Kamalkumar at the new mall

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By The Telegraph Online
  • Published 22.03.09

Call it an irony of fate. Kamalkumar Majumdar was a stern critic of Western notions of modernity. But a collection of essays by the late author was officially launched on Monday — where else? — at the bookstore Starmark in Calcutta’s “most modern” shopping hub, South City Mall.

A part of the store was done up with decorative emblems of Bengali life. The young compere, going with the theme, wore a dhoti.

Compilations of Kamalkumar Majumdar’s stories and novels have been brought out by Ananda Publishers so far, but a substantial number of his essays had not been published as a book. Perhaps that’s why his essays needed to be compiled into a volume. Charchapada Prakashani has filled this gap.

Explaining why the volume is being called a collection, and not Kamalkumar’s complete essays, writer and editor Raghab Bandyopadhyay, the man behind Charchapada, said: “All his life Kamalkumar wrote in little magazines. Many of these are not published any more and are difficult to find. So we cannot rule out the possibility of a full-length essay that we have not been able to locate.”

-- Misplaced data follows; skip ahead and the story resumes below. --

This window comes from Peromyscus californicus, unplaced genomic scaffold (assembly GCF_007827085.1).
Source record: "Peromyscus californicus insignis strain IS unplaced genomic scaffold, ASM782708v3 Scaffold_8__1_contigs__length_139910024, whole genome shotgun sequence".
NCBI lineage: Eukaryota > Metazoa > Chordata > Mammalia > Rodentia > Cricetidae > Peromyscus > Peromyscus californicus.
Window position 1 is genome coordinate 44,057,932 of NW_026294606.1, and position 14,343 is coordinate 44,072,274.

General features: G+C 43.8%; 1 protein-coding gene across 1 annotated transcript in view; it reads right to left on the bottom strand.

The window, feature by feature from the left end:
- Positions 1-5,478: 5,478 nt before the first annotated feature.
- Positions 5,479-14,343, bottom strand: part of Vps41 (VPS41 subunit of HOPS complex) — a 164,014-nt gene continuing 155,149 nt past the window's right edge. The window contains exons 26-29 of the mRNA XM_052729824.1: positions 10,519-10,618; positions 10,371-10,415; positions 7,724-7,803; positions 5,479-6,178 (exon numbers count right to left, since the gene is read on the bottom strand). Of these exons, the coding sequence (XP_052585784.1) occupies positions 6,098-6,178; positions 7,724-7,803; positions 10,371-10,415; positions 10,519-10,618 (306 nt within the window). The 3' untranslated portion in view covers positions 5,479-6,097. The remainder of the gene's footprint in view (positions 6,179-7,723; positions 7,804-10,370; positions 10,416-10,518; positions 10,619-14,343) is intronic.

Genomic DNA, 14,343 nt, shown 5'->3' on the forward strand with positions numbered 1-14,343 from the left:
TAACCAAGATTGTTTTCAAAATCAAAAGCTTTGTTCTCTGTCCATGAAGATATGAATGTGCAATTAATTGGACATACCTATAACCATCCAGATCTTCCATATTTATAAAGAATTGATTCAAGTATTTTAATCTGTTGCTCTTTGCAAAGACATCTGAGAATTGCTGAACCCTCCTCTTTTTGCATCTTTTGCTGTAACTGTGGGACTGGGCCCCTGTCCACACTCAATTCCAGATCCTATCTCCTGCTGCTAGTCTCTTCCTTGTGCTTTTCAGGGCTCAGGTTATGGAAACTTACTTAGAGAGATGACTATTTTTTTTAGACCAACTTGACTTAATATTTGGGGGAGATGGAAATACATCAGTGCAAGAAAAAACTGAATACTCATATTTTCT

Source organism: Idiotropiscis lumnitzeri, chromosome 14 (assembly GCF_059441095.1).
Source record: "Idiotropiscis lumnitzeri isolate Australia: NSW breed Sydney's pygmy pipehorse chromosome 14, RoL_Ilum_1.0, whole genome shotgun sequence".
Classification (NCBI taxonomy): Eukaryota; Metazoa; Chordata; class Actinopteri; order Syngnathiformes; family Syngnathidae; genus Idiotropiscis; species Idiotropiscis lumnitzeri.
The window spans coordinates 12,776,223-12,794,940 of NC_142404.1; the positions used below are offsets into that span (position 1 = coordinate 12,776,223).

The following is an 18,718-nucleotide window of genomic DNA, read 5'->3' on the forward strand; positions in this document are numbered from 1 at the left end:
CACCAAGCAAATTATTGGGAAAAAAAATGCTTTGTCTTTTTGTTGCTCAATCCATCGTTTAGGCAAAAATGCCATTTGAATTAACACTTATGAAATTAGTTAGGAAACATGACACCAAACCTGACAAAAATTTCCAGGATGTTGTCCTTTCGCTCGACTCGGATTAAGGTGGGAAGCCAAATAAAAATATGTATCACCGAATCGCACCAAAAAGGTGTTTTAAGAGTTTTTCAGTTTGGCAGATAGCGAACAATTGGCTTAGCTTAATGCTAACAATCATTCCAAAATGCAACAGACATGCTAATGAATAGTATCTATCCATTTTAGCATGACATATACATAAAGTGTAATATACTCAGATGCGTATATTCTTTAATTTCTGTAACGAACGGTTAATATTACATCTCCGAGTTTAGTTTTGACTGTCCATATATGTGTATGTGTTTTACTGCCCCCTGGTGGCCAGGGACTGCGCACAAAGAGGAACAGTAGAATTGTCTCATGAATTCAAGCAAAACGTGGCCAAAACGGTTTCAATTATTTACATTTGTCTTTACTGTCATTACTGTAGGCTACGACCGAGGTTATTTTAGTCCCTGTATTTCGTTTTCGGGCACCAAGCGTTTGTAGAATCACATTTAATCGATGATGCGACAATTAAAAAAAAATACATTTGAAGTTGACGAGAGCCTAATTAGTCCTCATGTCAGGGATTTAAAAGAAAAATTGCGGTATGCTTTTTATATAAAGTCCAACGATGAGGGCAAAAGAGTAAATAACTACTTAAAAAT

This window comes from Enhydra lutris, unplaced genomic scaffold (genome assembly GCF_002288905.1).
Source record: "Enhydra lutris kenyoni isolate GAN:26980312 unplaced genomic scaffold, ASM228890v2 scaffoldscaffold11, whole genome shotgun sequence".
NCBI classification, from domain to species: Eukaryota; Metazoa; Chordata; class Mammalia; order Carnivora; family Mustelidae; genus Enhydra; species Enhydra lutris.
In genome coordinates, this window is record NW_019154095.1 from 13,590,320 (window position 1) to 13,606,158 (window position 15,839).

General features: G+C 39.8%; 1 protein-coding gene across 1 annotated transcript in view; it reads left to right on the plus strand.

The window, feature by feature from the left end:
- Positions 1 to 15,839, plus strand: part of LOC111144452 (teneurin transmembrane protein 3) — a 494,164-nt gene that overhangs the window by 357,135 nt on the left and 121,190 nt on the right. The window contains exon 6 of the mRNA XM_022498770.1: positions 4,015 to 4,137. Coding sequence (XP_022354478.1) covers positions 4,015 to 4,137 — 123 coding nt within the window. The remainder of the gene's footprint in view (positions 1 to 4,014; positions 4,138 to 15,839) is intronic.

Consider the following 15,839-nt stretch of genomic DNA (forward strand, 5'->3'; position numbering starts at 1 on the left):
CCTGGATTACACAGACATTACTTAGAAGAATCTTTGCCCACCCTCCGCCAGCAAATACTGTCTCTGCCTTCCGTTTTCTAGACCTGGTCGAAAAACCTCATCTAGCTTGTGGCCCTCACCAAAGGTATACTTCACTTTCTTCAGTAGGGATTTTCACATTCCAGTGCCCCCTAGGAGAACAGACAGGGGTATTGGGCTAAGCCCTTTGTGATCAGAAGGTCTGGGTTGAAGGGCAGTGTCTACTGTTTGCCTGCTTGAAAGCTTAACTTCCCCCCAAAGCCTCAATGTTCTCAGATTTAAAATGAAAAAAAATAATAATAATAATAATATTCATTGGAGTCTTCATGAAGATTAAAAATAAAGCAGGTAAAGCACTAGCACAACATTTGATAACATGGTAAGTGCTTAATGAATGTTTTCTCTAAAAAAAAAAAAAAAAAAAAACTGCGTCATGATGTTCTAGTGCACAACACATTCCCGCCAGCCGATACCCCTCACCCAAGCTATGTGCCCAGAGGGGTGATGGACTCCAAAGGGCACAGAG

This was the first launch of a Bengali book at Starmark. Kamalkumar dealt with “pure Bengali” and “pure Bengalis” — maybe the bookstore chain can deal with a dash of Bangla in their brand.

The star of the launch was writer and economist Ashok Mitra. Poet Shankha Ghosh and other intellectuals were present.

Mitra spoke in a collage, talking about Kamalkumar’s humour, his felicity of phrasing and the wide sweep of his subjects. But he also critiqued Kamalkumar, not mincing his words on his language, adding that Antarjali Jatra should be translated into contemporary Bengali.

Former teacher of English literature Mihir Bhattacharya reminisced about his meetings with Kamalkumar.

Raghab Bandyopadhyay promised that Charchapada would keep publishing similar books. Reminding that Bengali books often suffer from bad editing, he claimed that editing is a priority with Charchapada.

The event ended on a different note — with Dohar singing the songs of Ramprasad, which Kamalkumar loved. The music group rocked the floor, but not in the way the usual Bangla bands do.

Agony and ecstasy aunt

An agony aunt has penned a self-help book. So what’s new? Nothing except that the book is written in Bengali. Jibon … tomar copyright by Suchita Ray Choudhury is the Bengali equivalent of Who moved my cheese?.

Divided into short, pithy chapters, the book attempts to provide a panacea to all crises situations in life. So if you’ve lost a parent or failed an exam, if you’ve broken up with your partner or received sleazy text messages, look up Jibon … it will help you cope with just about anything: divorce, the economic crisis or low self esteem. It’s a rather novel attempt in Bengali.

But doubts remain about the net worth of such literature. The author Suchita dons a number of hats. Among other things she’s an actress and a “serious” actress at that — having done bit roles in Ray’s, Mrinal Sen’s and Rituparna Ghosh’s films. She is the daughter of writer Jyotirmoy Ray and actress Binata Ray. An agony aunt for a TV and a radio channel, she also lectures on personality development in companies apart from writing in the print media.